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Eighty-five Romanian teachers and principals participated on this study to examine their perspectives of different leadership styles. Demographic variables such as the source of degree (Romania, Europe institutes, USA institutes, etc.), gender, region, level taught, years of experience, and specialty were identified. The researcher developed a questionnaire that consisted of 4 leadership styles. The data were analyzed using structural equation modeling (SEM) to identify which of the variables best predict the leadership styles. Results indicated that the democracy style was the most preferred leadership style by Jordanian parents, while the authoritarian styles ranked second. The results also found statistically significant differences were found related to the study variables. This study ends by putting forward a number of suggestions and recommendation.

Keywords: teachers’ perspectives, leadership styles, gender, structural equation modeling

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1794 Impact of Forgiveness Therapy on Quality of Life of Parents of Children with Intellectual Disability

Authors: Prajakta Bhadgaonkar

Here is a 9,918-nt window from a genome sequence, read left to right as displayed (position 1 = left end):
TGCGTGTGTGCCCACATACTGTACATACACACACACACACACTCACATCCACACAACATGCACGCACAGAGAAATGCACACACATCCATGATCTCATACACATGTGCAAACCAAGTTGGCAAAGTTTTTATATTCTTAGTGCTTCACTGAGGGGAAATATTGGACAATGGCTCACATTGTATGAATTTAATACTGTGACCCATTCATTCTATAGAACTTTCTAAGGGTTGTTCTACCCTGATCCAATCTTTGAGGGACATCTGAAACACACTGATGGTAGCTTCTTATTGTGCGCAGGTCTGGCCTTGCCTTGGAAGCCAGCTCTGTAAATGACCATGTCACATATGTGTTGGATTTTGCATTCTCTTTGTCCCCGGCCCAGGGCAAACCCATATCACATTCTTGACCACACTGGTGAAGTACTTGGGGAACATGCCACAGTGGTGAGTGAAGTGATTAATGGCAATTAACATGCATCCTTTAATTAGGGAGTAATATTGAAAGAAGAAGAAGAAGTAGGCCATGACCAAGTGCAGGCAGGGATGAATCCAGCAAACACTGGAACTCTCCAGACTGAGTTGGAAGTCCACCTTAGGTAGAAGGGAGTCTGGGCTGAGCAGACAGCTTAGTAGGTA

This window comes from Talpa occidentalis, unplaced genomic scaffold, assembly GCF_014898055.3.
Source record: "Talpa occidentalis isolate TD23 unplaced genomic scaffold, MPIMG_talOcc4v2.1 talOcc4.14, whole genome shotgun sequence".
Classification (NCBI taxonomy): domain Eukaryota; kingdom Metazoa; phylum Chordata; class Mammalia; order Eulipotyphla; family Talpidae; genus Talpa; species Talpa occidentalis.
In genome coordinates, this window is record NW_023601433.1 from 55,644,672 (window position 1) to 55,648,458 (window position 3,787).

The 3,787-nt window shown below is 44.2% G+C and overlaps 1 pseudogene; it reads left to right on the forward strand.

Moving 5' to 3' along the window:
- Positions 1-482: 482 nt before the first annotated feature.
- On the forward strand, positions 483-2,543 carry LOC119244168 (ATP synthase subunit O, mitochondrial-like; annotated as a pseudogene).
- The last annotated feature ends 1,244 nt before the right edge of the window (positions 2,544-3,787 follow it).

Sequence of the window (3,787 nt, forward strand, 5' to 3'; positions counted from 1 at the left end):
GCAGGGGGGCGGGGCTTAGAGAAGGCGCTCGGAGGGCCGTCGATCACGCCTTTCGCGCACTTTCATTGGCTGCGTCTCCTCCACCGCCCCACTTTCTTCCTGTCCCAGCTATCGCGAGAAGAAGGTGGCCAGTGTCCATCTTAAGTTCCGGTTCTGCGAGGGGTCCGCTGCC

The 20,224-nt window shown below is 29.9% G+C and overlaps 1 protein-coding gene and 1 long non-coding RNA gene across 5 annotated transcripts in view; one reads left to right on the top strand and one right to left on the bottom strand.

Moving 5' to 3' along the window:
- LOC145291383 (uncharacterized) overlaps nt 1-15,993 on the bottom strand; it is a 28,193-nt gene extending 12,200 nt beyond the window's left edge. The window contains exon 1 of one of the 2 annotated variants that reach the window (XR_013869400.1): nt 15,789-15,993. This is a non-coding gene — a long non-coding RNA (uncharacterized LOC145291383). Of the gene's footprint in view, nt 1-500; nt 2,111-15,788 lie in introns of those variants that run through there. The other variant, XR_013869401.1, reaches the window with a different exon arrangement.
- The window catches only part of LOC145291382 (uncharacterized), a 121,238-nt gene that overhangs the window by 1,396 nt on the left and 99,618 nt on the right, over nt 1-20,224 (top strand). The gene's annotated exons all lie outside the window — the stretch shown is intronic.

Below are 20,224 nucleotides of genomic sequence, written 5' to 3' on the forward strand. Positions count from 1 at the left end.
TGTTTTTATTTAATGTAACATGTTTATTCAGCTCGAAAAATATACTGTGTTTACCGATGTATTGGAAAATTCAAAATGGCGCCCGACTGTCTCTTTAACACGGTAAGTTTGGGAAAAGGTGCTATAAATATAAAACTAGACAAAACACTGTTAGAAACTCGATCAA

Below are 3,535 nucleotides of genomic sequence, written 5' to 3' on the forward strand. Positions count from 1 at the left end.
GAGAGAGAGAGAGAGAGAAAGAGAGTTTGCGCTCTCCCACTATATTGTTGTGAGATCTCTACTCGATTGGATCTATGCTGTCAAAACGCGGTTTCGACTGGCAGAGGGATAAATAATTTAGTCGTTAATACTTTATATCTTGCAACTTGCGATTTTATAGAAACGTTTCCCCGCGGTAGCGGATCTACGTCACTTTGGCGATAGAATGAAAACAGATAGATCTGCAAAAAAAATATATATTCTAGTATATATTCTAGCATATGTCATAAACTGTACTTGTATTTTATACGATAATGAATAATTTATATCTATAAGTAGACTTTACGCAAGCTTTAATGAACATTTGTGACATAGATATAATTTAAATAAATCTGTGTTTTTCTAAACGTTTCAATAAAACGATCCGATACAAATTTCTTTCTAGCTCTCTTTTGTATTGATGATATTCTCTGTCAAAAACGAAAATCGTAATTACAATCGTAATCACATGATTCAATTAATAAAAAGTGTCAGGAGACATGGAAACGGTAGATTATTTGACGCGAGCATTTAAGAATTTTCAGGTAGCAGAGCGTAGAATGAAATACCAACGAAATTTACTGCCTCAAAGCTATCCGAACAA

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Forgiveness is taught since birth in Indian tradition. However, delivering a disabled child is a trauma for the parents. They keep on blaming themselves for the fault, which they are not responsible. Hence, due to lack of forgiving oneself the quality of life of both parent and child gets affected. In forgiveness, person tries to relieve oneself from the feeling of hatred towards oneself or other person. Forgiveness helps move ahead in the life. Hence, one can handle problem more efficiently resulting into better quality of life. In this study, the 30 parents of children with intellectual disability were contacted to find out quality of life. They were administered standardized measure of quality of life (QOL). The children were between 6 to 8 years of age. Out of these 30 parents, 12 parents (7 females and 5 males) were given forgiveness therapy for three months span. After every one month, the QOL scale was administered. At the end of three months, the significant difference was observed in quality of life of parents of children with intellectual disability. Genderwise there was no significant difference between male and female on quality of life.